ED-OIG/A05E0028                                                                              Page 3 of 8


policies and procedures that provided reasonable assurance they fully complied with the
requirements of DCL G-03-348. USAF and GLHEC guaranteed approximately 79 percent of
FFELP loans disbursed for attendance at foreign schools during the first six months of 2004.
Therefore, we concluded that policies and procedures are generally not in place to ensure that
FFELP loans for attendance at foreign schools are disbursed in accordance with the requirements
of DCL G-03-048.

The guaranty agencies’ policies required lenders to notify them when FFEL program funds were
to be disbursed directly to a borrower for attendance at a foreign school. When notified, the
guaranty agencies reconfirmed that the foreign institution was eligible to participate in the FFEL
program before FFEL program funds were disbursed directly to a borrower for attendance at a
foreign school and verified that the borrower was accepted for enrollment at the foreign
institution indicated on the loan application. However, lenders did not always notify the
guaranty agencies when borrowers requested direct disbursements; therefore, the guaranty
agencies did not always perform the DCL verification procedures.

• 	 Three of USAF’s lenders (Citibank, N.A.; Bank of America; and Educaid), generating 15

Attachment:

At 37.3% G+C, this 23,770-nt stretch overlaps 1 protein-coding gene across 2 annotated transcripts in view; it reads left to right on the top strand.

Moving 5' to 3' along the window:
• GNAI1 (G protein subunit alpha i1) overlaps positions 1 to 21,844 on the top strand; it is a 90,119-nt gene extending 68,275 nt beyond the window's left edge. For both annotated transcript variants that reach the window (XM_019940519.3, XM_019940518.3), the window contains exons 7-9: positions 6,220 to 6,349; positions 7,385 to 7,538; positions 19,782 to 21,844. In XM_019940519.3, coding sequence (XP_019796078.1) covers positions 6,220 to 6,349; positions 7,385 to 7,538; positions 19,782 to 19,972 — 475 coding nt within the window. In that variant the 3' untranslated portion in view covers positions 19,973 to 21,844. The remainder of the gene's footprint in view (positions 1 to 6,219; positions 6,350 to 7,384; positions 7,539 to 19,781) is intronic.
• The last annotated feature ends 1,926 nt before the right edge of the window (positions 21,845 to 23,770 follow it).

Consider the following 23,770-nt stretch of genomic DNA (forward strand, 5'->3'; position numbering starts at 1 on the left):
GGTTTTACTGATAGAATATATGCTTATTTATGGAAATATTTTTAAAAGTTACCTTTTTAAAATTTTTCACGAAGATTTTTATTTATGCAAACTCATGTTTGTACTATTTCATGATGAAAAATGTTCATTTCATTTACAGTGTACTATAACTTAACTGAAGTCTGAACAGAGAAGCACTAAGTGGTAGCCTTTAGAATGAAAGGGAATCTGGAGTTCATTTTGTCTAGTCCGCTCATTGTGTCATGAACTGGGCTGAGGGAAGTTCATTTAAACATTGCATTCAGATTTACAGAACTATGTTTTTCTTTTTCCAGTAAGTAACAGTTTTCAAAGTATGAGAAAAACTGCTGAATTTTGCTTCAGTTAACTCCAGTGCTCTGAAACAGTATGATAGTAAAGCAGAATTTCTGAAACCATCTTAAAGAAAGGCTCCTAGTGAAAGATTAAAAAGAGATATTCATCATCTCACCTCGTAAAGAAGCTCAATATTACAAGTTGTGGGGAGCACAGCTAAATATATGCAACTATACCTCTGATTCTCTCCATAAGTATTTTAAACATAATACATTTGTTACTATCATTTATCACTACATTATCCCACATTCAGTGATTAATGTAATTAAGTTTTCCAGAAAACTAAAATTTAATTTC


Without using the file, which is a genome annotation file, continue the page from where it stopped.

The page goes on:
percent of USAF’s foreign school loan volume during the audit period, did not follow
    USAF’s policy and notify USAF when borrowers requested FFEL disbursements be sent
    directly to them. USAF disseminated its policy to its lenders and stated the process was
    effective November 25, 2003. The policy requires lenders or disbursing agents, via e-mail,
    to ask USAF to verify that the foreign school is eligible to receive FFEL funds and that the
    borrower is enrolled at the foreign school. The lenders and disbursing agents are not to
    disburse funds until receiving USAF’s approval.
• 	 During a recent review,1 USAF reviewed a random sample of 100 foreign school loan
    disbursements made by Citibank and determined that 25 borrowers requested disbursements